Characterization of a gap-junctional intercellular communication (GJIC) assay using cigarette smoke

Authored by  E Roemer, HP Lammerich, LL Conroy, D Weisensee

Published in Toxicology Letters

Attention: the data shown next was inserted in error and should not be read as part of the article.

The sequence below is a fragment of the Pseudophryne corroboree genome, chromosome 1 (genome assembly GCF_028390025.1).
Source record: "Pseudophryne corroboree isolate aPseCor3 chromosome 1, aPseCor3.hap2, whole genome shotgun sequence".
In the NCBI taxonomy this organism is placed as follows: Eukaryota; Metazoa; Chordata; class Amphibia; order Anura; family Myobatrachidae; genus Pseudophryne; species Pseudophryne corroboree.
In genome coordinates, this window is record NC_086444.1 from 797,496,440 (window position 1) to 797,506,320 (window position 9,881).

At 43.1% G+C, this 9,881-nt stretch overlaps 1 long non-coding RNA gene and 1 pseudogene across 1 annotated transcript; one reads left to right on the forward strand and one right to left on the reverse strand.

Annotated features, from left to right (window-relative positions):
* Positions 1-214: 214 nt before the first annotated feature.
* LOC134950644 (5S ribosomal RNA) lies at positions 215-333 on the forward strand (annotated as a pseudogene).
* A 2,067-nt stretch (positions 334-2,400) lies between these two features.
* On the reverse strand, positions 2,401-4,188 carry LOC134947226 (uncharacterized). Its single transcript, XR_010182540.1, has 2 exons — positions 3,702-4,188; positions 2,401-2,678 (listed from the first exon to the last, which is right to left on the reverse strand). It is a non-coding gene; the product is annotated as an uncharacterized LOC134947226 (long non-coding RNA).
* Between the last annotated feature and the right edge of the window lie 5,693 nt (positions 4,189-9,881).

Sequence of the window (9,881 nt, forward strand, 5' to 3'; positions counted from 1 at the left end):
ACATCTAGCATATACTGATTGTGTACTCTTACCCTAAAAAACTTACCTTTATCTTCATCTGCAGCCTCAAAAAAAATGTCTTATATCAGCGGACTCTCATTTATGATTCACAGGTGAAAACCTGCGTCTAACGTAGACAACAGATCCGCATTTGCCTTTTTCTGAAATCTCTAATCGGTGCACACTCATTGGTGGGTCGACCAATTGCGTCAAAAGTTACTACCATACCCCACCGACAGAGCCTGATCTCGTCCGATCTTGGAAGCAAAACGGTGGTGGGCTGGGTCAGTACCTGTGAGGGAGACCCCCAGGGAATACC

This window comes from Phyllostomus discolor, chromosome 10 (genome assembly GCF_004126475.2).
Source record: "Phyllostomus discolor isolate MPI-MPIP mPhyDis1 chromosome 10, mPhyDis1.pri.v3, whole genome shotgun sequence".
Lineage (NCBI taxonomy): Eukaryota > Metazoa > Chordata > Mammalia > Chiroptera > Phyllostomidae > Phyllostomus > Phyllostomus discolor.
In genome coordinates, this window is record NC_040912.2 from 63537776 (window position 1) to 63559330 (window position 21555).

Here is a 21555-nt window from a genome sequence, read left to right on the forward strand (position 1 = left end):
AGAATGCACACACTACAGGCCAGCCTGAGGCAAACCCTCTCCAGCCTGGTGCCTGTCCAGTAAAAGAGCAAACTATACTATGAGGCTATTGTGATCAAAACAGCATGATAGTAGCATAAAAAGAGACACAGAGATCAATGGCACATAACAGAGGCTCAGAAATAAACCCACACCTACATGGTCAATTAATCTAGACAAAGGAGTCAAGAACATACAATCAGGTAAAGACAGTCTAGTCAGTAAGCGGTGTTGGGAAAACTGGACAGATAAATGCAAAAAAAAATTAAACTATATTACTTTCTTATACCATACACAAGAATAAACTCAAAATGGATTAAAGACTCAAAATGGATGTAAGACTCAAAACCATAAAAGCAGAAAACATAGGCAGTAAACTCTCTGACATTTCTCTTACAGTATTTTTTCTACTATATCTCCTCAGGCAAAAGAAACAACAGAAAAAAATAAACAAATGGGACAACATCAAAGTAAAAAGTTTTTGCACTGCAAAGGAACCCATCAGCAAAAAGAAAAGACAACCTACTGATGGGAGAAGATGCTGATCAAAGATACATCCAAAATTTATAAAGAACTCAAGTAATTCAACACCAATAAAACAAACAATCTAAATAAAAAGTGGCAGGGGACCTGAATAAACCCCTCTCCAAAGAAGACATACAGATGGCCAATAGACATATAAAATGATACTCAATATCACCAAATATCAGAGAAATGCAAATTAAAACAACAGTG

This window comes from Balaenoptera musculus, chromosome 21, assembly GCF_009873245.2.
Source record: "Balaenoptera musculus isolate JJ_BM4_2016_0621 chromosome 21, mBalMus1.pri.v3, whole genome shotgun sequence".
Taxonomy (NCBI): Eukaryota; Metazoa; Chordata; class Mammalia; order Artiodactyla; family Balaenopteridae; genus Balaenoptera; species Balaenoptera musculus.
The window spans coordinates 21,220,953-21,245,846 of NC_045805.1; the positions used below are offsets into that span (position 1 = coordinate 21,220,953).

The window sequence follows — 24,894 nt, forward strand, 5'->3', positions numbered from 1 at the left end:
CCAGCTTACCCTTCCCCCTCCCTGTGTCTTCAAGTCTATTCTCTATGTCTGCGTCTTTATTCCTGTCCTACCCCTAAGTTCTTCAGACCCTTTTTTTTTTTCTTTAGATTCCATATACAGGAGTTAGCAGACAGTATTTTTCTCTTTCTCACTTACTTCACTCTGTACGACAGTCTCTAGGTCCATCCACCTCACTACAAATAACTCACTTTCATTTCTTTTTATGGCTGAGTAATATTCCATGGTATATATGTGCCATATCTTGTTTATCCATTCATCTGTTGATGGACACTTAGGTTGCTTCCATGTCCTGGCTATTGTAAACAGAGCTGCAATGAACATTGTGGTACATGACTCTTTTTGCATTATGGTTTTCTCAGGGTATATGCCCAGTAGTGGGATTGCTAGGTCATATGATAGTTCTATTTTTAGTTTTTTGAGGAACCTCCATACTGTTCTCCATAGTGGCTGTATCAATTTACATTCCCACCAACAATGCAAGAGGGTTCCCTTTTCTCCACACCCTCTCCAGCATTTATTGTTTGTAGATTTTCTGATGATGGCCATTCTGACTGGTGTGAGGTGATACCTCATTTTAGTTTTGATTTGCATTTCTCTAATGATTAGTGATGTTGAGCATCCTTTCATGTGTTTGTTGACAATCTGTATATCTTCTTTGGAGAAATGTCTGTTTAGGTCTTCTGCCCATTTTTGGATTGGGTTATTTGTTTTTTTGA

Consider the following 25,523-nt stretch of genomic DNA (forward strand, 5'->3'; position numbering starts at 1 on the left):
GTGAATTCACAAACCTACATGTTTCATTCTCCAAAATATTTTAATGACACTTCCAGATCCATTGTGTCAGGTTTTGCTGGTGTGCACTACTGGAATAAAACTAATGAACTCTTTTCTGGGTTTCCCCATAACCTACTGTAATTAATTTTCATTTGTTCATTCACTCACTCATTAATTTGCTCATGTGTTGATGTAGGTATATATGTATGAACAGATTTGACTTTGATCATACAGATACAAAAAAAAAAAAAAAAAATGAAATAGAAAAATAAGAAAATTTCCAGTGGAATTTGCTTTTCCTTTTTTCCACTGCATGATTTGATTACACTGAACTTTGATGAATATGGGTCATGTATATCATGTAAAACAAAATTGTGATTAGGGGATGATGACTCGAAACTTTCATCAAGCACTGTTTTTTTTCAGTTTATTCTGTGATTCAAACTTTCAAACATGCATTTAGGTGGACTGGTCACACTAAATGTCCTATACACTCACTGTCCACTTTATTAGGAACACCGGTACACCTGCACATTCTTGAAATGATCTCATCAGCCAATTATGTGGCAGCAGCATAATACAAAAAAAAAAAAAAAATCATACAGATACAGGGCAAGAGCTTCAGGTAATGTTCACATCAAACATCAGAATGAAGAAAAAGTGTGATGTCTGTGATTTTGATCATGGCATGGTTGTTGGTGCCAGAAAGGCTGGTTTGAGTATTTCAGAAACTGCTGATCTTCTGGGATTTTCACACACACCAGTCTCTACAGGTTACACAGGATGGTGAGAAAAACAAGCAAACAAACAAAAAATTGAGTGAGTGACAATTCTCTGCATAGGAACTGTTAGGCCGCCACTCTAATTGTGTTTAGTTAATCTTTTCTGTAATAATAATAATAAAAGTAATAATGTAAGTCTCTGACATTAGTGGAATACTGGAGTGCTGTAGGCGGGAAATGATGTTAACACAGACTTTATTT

Inhibition of gap-junctional intercellular communication (GJIC) via exposure to various toxic substances has been implicated in tumor promotion. In the present study, cigarette smoke total particulate matter (TPM), a known inhibitor of GJIC, were used to characterize a new GJIC screening assay in three independent experiments. The main features of this assay were automated fluorescence microscopy combined with non-invasive parachute technique. Rat liver epithelial cells (WB-F344) were stained with the fluorescent dye Calcein AM (acetoxymethyl) and exposed to TPM from the Kentucky Reference Cigarette 2R4F (a blend of Bright and Burley tobaccos) and from two single-tobacco cigarettes (Bright and Burley) for 3h. Phorbol-12-myristate-13-acetate (TPA) was used as positive control and 0.5% dimethyl sulfoxide (DMSO) as solvent control. The transfer of dye to adjacent cells (percentage of stained cells) was used as a measure of cellular communication. A clear and reproducible dose-response of GJIC inhibition following TPM exposure was seen. Reproducibility and repeatability measurements for the 2R4F cigarette were 3.7% and 6.9%, respectively. The half-maximal effective concentration values were 0.34ng/ml for TPA, 0.050mg/ml for the 2R4F, 0.044mg/ml for the Bright cigarette, and 0.060mg/ml for the Burley cigarette. The assay was able to discriminate between the two single-tobacco cigarettes (P<0.0001), and between the single-tobacco cigarettes and the 2R4F (P=0.0008, 2R4F vs. Burley and P<0.0001, 2R4F vs. Bright). Thus, this assay can be used to determine the activity of complex mixtures such as cigarette smoke with high throughput and high precision.